Skip to content

EPA Proposes TSCA Inventory Reset Rule

On January 13, 2017, the Environmental Protection Agency published a proposed rule to “reset” the TSCA Inventory, as required by the recent Lautenberg amendments to the Toxic Substances Control Act. Comments on the proposed rule must be submitted by March 14, 2017.

EPA is proposing the rule under TSCA Section 8(b), as amended by the Frank R. Lautenberg Chemical Safety for the 21st Century Act passed on June 22, 2016, which amended and modernized TSCA. The amended Section 8(b) requires EPA to designate chemicals on the TSCA Inventory as “active” or “inactive” chemicals. The “active” and “inactive” designations will allow EPA to focus and prioritize its regulatory scrutiny of existing chemicals.

The proposed rule closely aligns to the requirements of amended Section 8(b). In a retrospective review of manufacturing and importation of existing chemicals, manufacturers (including importers) will be required to notify EPA, using a specified form to be submitted electronically, of those chemical substances in the TSCA Inventory that have been manufactured or imported for non-exempt commercial purposes during the period June 21, 2006 through June 21, 2016. Processors also may submit such notifications.

Notified chemicals shall be designated as “active” chemicals on the TSCA Inventory. Those chemicals for which no notification has been received shall be designated as “inactive” chemicals. Substances added to the TSCA Inventory on or after June 22, 2016 are automatically designated as “active.”

Only “active” chemicals may be manufactured, imported or processed for non-exempt commercial purposes. Acknowledging that business operations may change and evolve over time, and consistent with amended Section 8(b), the proposed rule provides for forward-looking notifications by manufacturers, importers and processors, whereby “inactive” chemicals may become designated “active” chemicals. Put another way, manufacturers/importers will be prohibited from manufacturing or importing inactive chemicals for non-exempt commercial purposes unless they first notify EPA pursuant to the procedures established by the new rule. Similarly, processors will be prohibited from processing inactive chemicals for non-exempt commercial purposes without prior notification to EPA. Upon such notifications, EPA will designate such inactive chemicals as “active.”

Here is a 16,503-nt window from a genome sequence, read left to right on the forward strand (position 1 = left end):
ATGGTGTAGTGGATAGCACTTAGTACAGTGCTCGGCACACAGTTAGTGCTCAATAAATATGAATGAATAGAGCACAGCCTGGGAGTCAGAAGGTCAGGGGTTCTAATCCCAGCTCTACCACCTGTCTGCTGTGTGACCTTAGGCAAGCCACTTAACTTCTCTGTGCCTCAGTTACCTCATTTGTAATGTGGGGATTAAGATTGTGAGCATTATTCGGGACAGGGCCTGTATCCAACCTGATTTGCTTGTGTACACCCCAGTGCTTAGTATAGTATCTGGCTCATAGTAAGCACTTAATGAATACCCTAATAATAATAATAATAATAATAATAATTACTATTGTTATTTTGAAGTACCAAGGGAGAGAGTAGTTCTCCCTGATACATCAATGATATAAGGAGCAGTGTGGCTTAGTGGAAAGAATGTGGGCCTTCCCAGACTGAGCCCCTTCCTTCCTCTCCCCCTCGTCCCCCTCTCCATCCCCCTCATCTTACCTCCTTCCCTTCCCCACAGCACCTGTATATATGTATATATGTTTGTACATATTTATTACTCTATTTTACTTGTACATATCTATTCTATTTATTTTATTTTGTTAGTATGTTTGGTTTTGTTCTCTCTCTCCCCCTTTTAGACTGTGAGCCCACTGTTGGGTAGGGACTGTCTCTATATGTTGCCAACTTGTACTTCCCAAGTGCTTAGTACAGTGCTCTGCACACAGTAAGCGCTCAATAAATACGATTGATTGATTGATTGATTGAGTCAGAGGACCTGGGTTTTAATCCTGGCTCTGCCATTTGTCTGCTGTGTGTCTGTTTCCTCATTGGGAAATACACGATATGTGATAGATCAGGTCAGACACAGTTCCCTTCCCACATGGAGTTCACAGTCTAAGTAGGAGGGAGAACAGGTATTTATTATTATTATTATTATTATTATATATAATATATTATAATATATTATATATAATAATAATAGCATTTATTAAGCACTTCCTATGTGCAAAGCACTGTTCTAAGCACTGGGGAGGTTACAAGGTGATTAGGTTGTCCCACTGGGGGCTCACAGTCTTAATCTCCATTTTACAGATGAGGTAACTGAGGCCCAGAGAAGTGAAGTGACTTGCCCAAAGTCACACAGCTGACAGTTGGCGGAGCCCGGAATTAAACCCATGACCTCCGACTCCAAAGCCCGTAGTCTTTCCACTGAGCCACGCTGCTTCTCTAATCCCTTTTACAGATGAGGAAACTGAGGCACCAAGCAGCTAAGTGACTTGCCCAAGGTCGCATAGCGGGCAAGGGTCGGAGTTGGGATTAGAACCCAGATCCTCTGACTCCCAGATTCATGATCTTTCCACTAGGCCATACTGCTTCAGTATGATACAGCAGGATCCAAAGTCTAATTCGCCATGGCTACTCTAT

Manufacturer and importers would be required to submit retrospective notifications no later than 180 days after the date the final rule is published; processors making the retrospective notifications would have 360 days. Forward-looking notifications would be required to be submitted not more than 30 days prior to the actual manufacture, import or processing. For both retrospective notifications and forward-looking notifications, records documenting the basis of the notifications would have to be maintained for five years. It is unclear, however, exactly what kind of documentation would be required to support a notification.

The proposed rule also allows notifying entities to submit claims of confidentiality to protect the submitted information from public disclosure. Entities would be required to substantiate those claims by responding to a list of questions probing the basis of the confidentiality claim, just like for submission of confidentiality claims under the Chemical Data Reporting Rule. EPA will strictly scrutinize claims of confidentiality for chemical identity information.

Under Lautenberg, EPA must finalize this Inventory “reset” rule by June 2017. Manufacturers, importers and importers should expect the finalized rule to look very similar to the proposed rule. Such entities also should be mindful of the deadlines for notifications as they plan their business operations, since failure to meet those deadlines could result in severe business disruption as well as potential TSCA violations. In particular, processors should be reaching out to their suppliers to understand whether those suppliers intend to submit the required notifications. Finally, as manufacturers and importers get ready to submit notifications, they should be aware that, as a collateral effect of this new requirement, preparing the required notifications may trigger the discovery of inadvertent violations of the Section 5 Pre-Manufacture Notice requirement — and they should be ready to deal with that as well.

This is attorney advertising. Please see disclaimer.

Ms. Grimaldi maintains a diverse environmental law practice focusing on chemical and product regulation and litigation defense. Her practice areas include Proposition 65, California's Safer Consumer Products Regulations, California's Rigid Plastic Packaging Container Act and the federal Toxic Substances Control Act. Ms. Grimaldi graduated from the University of California Hastings College of the Law magna cum laude and holds a Bachelor of Science Degree in Bacteriology from University of California, Davis. Prior to attending law school, she worked as a research assistant in laboratories at the University of California, San Francisco Cancer Research Institute and at the University of California, San Francisco School of Medicine.